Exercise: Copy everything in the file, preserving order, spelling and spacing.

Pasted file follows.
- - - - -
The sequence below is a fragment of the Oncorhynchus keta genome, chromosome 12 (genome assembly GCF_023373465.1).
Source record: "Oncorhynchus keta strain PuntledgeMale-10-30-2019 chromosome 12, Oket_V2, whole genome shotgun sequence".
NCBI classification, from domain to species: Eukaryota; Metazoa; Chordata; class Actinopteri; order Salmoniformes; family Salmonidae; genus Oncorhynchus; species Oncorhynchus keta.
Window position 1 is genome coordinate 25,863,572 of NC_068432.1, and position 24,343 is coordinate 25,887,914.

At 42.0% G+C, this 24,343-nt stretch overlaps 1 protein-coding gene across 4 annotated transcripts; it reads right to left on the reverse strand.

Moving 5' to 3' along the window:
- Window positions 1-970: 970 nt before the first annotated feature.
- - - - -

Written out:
The sequence below is a fragment of the Oncorhynchus keta genome, chromosome 12 (genome assembly GCF_023373465.1).
Source record: "Oncorhynchus keta strain PuntledgeMale-10-30-2019 chromosome 12, Oket_V2, whole genome shotgun sequence".
NCBI classification, from domain to species: Eukaryota; Metazoa; Chordata; class Actinopteri; order Salmoniformes; family Salmonidae; genus Oncorhynchus; species Oncorhynchus keta.
Window position 1 is genome coordinate 25,863,572 of NC_068432.1, and position 24,343 is coordinate 25,887,914.

At 42.0% G+C, this 24,343-nt stretch overlaps 1 protein-coding gene across 4 annotated transcripts; it reads right to left on the reverse strand.

Moving 5' to 3' along the window:
- Window positions 1-970: 970 nt before the first annotated feature.